SAN ANSELMO, CA - MAY 21: In this photo illustration...

SAN ANSELMO, CA - MAY 21: In this photo illustration a bottle of Avandia diabetes medication is seen at Jack's Pharmacy May 21, 2007 in San Anselmo, California. The Food and Drug Administration issued a warning today stating that the popular diabetes medication Avandia may be linked to a higher risk of heart attack and possibly death. (Photo Illustration by Justin Sullivan/Getty Images) Credit: GETTY IMAGES/Justin Sullivan

 Two teams of researchers have produced powerful new evidence that the diabetes drug Avandia increases the risk for heart problems and strokes, renewing questions about the safety of the medication.

One analysis, involving more than 35,500 patients, found Avandia significantly raises the chances of a heart attack. The second, a federal analysis of more than 227,500 Medicare patients - the largest such study to date - found the drug boosts the risk for strokes, heart failure and death.

Taken together, the new research, released Monday, should prompt the Food and Drug Administration to remove the drug from the market, according to the researchers who led the analyses and several drug-safety advocates.

"There's no reason to keep this drug on the market," said Steven E. Nissen, a Cleveland Clinic cardiologist who conducted one of the analyses and has long criticized the drug. "This is a harmful drug." In a statement, GlaxoSmithKline, which makes Avandia, stood by the medication, saying many other, more reliable studies have found no evidence the drug is unsafe. "Taken together, these trials show that Avandia does not increase the overall risk of heart attack, stroke or death," the company said in a statement.

The American Heart Association issued a statement reminding patients not to stop taking any medicine without talking with their doctors first. The new study is not definitive enough to prove harm but "deserves serious consideration" and should be discussed between patients and their doctors, the statement says.

Some experts say more research is needed and are weary of what they call drug politics, according to a report in USAToday. Drugs like Avandia "are important agents in the management of diabetes," the paper quoted Joel Zonszein, professor of clinical medicine at Montefiore Medical Center in the Bronx as saying. "Avandia is already rarely prescribed. Let the free markets work following science, not politics."

A Senate investigation released earlier this year concluded that GlaxoSmithKline knew about the possible risks of Avandia for years but failed to sufficiently warn the FDA and patients.

The new data will be considered next month at special joint meeting of two FDA advisory panels to re-evaluate Avandia's status, an agency official said.

"These are very important papers and will contribute to our evaluation of the safety of this medication," said Joshua M.

Sharfstein, the agency's principal deputy commissioner.

Avandia had once been one of the most popular drugs in the world, with sales exceeding $3 billion annually. The drug was approved in 1999. It treats type 2 diabetes, the most common form of the disease, by sensitizing the body to insulin, controlling blood sugar levels. It was considered widely effective.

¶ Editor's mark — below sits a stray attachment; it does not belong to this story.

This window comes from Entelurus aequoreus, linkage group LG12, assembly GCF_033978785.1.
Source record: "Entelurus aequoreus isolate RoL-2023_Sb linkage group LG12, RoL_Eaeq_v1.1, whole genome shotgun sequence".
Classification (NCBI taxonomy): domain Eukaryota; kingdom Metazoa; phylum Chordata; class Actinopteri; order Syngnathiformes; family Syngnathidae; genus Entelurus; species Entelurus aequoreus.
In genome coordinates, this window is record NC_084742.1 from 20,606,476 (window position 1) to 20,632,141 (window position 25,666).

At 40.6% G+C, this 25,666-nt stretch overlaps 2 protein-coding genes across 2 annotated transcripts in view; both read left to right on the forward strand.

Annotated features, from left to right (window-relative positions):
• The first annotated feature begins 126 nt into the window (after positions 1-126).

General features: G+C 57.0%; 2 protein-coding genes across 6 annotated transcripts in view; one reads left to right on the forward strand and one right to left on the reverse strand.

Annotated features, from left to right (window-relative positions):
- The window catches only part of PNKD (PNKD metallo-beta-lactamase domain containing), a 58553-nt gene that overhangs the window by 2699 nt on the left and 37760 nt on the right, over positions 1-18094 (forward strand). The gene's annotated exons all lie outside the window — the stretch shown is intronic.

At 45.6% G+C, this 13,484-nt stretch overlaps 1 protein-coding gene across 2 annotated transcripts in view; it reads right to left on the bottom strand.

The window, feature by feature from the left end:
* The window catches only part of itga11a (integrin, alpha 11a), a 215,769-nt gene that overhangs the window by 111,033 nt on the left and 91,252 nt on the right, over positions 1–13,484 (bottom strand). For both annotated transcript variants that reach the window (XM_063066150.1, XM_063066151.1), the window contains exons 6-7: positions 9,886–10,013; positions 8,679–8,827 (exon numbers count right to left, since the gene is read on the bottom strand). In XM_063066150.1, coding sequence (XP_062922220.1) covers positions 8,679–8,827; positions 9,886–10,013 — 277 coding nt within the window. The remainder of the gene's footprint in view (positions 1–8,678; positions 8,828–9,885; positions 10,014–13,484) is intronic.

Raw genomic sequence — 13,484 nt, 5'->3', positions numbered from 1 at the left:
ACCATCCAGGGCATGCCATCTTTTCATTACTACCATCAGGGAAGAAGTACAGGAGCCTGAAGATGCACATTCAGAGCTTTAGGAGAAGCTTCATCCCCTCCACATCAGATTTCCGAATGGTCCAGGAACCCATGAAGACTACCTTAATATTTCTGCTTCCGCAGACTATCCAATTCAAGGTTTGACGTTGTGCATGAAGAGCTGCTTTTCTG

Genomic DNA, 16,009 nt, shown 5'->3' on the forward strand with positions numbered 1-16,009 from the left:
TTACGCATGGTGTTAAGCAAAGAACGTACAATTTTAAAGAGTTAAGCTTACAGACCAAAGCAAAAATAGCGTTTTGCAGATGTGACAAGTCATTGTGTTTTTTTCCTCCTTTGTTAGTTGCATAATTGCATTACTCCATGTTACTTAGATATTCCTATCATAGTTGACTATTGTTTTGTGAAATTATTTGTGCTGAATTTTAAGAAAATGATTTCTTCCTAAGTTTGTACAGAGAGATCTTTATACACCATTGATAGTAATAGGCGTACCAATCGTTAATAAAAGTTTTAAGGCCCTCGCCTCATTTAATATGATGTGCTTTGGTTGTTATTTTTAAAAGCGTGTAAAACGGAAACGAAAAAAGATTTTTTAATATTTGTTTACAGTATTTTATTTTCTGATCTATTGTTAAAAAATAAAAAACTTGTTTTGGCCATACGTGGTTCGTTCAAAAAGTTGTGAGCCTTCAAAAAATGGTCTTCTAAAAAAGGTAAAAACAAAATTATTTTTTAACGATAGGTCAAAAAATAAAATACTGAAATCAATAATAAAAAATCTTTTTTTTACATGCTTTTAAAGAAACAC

But a series of studies have raised questions about whether it increases the risk for cardiovascular problems, which is one of the leading causes of death among diabetics.

That prompted the FDA to issue a warning about the drug's safety, causing sales to plummet, but the agency decided in 2007 against removing it from the market.

Coming on the heels of safety concerns about the blockbuster painkiller Vioxx and other prescription medications, as well as a series of high-profile food safety cases, questions about Avandia have fueled criticism that the FDA is too lax in regulating the food and drug industries.

"I'm hoping with a new administration and new leadership they will act differently. This is a defining moment for the new administration," Nissen said.

But David Graham, a longtime critic of Avandia and the FDA's drug safety record who conducted the second new analysis, said he doubted the agency would pull the drug.

"FDA, unfortunately, has not changed. It has not improved its approach to drug safety. It does not value drug safety," said Graham, who heads the FDA's Center for Drug Evaluation and Research.

Sharfstein, however, defended the FDA, saying the agency wanted to examine the latest data before making a decision.

"FDA is committed to making decisions about Avandia based on all the best available science," he said.

(Optional Add End) In one of the new analysis, Nissen and a colleague pooled data from 56 studies involving 35,531 patients, including 19,509 who took Avandia. In a paper released online by the Archives of Internal Medicine, the researchers concluded the drug increased the risk for heart attacks from 28 percent to 39 percent. The pair calculated that the drug would cause one heart attack among every 37 to 52 patients who used it for five years.

In the second analysis, Graham and colleagues analyzed Medicare records for 227,571 patients who took either Avandia or another diabetes drug called Actos from 2006 to 2009.

In a paper released online by the Journal of the American Medical Association, the researchers found those who took Avandia were 27 percent more likely to suffer a stroke, 25 percent more likely to develop heart failure and 14 percent more likely to die compared with those who took Actos. Based on the findings, the researchers estimate that there would be one heart attack, death, stroke or heart failure in every 60 patients who took the drug for one year.

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